Good morning. David Meyer here, filling in for Alan from Berlin.
The Google walkouts worked, at least on one point—following protests by workers over sexual harassment and its consequences at Google, the company has put an end to the reviled system of forced arbitration that made it impossible for workers to sue Google when they were harassed.
Arbitration will now be optional, not mandated in people’s contracts. And so, one of the main tools for brushing such cases under the carpet is vanquished (at Google, at least.) Transparency wins, and the consequences for sexual harassment suddenly become more meaningful to the company.
A couple of months ago, I noted that Google employees pushing back against their company’s planned Chinese re-entry, and its military deals, were doing what Google’s code of conduct exhorted them to do: “Don’t be evil, and if you see something that you think isn’t right—speak up!” The anti-sexual harassment campaign provides another example of that, albeit one with more immediately personal stakes for many employees.
It also reflects a repurposing of the workers’ day-job skills and technologies. One notable aspect of the campaign is that its organizers used Google’s own collaboration tools, such as Groups and Docs, to prepare their project by getting feedback from hundreds of colleagues.
“I think what we did was disprove the myth that it’s too hard to take collective action,” one worker, Celie O’Neil-Hart, told the New York Times. Another, Stephanie Parker, said: “It was really fun to see my fellow employees flex the skills that a lot of them had developed at Google—their program management skills, their marketing skills, their P.R. skills, but in the service of this movement.”
As noted before, it’s a real shame that this overdue change didn’t come from the top down. That said, the fact it came from the bottom up is testament to the more positive side of Google’s work culture.
It’s also a reminder that, despite the public’s view of Silicon Valley being harmed by the divisiveness and intrusiveness of Big Tech’s tools, the potential is still there for technology to be a unifying force for good.
Incidentally, Google CEO Sundar Pichai has suggested that the censorship implications of that potential Chinese re-entry are acceptable because the EU already requires a level of search-result censorship on privacy grounds. Europe’s rules provide a clear exception for information that’s in the public interest, while China’s rules are about hiding facts that people should know. So that’s not a great argument.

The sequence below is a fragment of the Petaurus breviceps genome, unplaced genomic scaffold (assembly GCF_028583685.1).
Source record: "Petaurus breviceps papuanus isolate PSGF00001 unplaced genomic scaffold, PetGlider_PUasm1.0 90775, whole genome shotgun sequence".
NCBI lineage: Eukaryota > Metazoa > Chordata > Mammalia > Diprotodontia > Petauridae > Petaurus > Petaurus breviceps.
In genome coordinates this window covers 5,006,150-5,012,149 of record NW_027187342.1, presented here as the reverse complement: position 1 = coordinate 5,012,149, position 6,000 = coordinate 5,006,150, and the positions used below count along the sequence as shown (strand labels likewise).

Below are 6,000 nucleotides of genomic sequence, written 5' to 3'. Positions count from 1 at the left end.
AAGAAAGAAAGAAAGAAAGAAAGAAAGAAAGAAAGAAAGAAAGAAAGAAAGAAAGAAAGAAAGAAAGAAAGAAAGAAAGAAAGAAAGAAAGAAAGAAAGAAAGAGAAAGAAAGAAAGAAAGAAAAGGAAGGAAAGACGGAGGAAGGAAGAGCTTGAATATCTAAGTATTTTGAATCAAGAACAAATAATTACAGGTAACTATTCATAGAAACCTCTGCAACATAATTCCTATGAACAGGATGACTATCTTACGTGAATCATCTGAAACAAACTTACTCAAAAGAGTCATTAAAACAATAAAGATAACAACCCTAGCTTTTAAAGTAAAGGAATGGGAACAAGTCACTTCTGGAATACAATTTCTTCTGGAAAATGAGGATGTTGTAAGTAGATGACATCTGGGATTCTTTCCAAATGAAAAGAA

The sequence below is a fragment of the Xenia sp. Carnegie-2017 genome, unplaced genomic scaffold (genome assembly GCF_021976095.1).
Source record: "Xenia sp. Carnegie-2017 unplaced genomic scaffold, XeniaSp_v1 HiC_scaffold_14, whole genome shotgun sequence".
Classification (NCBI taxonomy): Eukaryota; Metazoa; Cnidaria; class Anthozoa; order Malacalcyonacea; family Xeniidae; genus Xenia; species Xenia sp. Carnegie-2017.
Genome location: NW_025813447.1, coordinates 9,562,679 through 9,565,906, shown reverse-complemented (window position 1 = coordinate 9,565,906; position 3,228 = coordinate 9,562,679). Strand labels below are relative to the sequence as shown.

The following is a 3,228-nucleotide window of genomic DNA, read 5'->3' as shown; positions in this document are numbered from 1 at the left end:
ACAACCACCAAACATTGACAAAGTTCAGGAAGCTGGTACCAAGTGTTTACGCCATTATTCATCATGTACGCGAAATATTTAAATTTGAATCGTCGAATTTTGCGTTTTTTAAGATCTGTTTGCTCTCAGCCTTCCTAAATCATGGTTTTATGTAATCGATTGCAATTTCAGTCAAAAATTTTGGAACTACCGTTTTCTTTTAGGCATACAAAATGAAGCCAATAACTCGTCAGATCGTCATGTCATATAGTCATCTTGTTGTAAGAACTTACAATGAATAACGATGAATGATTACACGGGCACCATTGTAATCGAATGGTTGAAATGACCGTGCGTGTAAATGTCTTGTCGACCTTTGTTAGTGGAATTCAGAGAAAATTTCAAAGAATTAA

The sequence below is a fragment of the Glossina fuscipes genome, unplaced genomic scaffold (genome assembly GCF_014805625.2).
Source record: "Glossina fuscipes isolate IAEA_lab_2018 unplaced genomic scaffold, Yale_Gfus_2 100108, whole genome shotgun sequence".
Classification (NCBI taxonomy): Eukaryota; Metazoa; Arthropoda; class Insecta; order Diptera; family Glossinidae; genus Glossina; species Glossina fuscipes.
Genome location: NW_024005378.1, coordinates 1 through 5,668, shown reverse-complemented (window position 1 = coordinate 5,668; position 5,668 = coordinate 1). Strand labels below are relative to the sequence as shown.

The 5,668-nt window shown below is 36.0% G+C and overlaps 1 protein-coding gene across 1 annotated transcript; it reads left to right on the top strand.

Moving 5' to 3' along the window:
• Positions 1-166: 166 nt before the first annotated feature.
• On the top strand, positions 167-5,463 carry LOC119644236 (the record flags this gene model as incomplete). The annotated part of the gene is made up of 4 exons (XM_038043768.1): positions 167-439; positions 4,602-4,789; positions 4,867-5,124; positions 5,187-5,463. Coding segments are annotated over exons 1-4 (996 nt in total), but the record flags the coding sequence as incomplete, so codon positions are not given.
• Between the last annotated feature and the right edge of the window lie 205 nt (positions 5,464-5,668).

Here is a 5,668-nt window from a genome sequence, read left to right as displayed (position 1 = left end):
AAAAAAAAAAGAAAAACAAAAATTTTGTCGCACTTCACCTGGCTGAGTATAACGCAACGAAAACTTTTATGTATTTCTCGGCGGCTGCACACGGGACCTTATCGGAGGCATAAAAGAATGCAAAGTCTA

More news below.
Then-CEO Lloyd Blankfein has reportedly been identified as the unnamed Goldman Sachs executive who, per U.S. court documents, attended a meeting in 2009 with Malaysia’s prime minister that set things up for a profitable relationship between the bank and the country’s sovereign wealth fund. Goldman helped the 1MDB fund raise billions for investments, but over $2.5 billion was misappropriated. Bloomberg
Construction of the Keystone XL oil pipeline must be halted, a federal judge ruled after finding that the U.S. government broke several rules in approving it: the National Environmental Policy Act, the Endangered Species Act and the Administrative Procedure Act. This is a victory for environmental and Native American rights campaigners. CNN
The U.S. government has filed a civil fraud suit against Switzerland’s UBS, over its mis-selling of mortgage-backed securities ahead of the financial crisis. The DoJ alleges that UBS misled investors about the quality of over $41 billion worth of loans. The government proposed a $2 billion settlement but the bank reportedly refused. CNBC
The Federal Reserve, much criticized by President Trump over its continued raising of interest rates, has opted not to continue that trend just yet. The Federal Open Market Committee decided to keep the federal funds rate in the range of 2-2.25%, though the markets reckon it will approve a quarter-point hike next month. The Fed noted a slowdown in business investment. Financial Times
Around the Water Cooler
Saudi Arabia, which dominates the OPEC oil cartel, is looking into the possibility of a post-OPEC world. A government-funded think tank is examining what such a world might look like—apparently not as a result of President Trump’s accusations about the cartel pushing up prices, though the study will take such criticism into account. Wall Street Journal
Former Intel CEO Brian Krzanich, who had to leave the chipmaker after breaching rules by conducting a consensual relationship with an employee, has a new gig as CEO and chairman at CDK Global, a company that makes software for car dealerships. A smaller gig, certainly. Intel is still looking for a permanent replacement for Krzanich. Fortune
Bombardier is cutting 5,000 jobs around the world. Half of the cuts will be in Canada, and most will be in its aerospace division. The planes-and-trains firm is trying to “streamline” its operations, and it reckons slashing 7% of its workforce will save it $250 million. BBC
Sprint and Skype
Sprint is, according to a new study, “throttling” the performance of Microsoft’s Skype on its network. The study, conducted by Northeastern University and the University of Massachusetts, suggests Sprint is the only carrier to be doing this. It denies the claim. If Sprint is throttling Skype, that’s a clear violation of the net neutrality principle that used to be a rule, until the FCC nixed it almost a year ago. Bloomberg